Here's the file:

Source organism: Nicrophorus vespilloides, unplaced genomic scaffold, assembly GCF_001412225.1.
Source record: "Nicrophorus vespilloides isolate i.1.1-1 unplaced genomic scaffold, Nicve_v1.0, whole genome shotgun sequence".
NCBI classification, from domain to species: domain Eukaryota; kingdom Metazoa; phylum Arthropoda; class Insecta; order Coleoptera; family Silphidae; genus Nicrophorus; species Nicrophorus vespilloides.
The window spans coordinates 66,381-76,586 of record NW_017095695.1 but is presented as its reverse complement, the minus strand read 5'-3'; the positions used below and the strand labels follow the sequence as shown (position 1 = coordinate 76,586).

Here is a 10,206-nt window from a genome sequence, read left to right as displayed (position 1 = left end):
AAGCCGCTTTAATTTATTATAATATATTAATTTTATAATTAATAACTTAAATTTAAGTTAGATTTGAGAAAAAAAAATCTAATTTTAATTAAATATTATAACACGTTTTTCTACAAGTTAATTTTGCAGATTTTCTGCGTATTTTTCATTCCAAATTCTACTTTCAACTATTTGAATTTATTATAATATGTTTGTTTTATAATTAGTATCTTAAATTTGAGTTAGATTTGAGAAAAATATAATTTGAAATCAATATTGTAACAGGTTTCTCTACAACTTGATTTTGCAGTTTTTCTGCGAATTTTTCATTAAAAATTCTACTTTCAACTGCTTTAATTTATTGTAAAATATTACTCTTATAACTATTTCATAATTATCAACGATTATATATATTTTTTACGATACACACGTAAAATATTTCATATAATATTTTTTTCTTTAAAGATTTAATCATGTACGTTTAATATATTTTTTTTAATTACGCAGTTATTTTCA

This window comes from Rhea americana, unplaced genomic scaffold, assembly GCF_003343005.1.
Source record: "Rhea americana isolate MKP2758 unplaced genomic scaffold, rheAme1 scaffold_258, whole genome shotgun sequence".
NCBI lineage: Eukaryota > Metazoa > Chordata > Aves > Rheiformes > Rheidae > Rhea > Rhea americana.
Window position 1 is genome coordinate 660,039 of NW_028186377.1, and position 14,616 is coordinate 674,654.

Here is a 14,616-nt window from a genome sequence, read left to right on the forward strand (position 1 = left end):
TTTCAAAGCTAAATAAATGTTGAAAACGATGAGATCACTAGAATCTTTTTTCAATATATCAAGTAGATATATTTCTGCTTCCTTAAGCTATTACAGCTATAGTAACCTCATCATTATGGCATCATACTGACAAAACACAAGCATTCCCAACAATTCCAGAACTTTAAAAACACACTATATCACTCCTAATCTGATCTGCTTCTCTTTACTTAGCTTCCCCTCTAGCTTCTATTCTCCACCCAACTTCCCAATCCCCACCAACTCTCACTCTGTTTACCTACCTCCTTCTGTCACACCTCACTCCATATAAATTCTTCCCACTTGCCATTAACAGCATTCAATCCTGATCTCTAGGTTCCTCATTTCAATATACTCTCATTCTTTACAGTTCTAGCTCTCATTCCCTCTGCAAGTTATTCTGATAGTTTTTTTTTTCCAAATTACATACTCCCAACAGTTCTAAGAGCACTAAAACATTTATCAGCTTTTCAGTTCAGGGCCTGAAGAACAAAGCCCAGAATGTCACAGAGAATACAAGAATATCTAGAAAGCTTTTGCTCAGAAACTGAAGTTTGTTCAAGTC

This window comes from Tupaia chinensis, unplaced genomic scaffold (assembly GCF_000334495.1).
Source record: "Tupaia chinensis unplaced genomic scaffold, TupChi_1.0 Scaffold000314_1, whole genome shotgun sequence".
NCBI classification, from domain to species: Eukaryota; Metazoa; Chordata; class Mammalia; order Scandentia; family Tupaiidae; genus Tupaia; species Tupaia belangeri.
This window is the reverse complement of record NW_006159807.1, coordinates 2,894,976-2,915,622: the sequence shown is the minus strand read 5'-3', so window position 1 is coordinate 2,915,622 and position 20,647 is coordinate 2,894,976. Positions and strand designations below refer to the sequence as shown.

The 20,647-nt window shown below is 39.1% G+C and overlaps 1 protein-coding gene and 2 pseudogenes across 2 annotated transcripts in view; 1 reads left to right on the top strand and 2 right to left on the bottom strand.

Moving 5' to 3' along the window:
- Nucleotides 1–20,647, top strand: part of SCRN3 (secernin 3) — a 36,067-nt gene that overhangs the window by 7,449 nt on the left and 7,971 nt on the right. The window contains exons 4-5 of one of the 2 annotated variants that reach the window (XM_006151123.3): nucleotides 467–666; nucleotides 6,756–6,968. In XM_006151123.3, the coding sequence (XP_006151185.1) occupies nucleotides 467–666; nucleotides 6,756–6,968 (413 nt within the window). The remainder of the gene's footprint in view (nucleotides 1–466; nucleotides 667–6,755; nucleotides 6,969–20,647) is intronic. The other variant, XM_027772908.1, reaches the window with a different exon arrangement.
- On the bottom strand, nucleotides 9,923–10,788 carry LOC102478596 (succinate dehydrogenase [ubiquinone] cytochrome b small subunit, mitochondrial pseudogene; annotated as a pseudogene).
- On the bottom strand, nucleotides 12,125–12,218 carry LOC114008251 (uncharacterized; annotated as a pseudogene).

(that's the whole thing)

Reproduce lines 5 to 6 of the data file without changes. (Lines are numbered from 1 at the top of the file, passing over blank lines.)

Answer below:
Here is a 10,206-nt window from a genome sequence, read left to right as displayed (position 1 = left end):
AAGCCGCTTTAATTTATTATAATATATTAATTTTATAATTAATAACTTAAATTTAAGTTAGATTTGAGAAAAAAAAATCTAATTTTAATTAAATATTATAACACGTTTTTCTACAAGTTAATTTTGCAGATTTTCTGCGTATTTTTCATTCCAAATTCTACTTTCAACTATTTGAATTTATTATAATATGTTTGTTTTATAATTAGTATCTTAAATTTGAGTTAGATTTGAGAAAAATATAATTTGAAATCAATATTGTAACAGGTTTCTCTACAACTTGATTTTGCAGTTTTTCTGCGAATTTTTCATTAAAAATTCTACTTTCAACTGCTTTAATTTATTGTAAAATATTACTCTTATAACTATTTCATAATTATCAACGATTATATATATTTTTTACGATACACACGTAAAATATTTCATATAATATTTTTTTCTTTAAAGATTTAATCATGTACGTTTAATATATTTTTTTTAATTACGCAGTTATTTTCA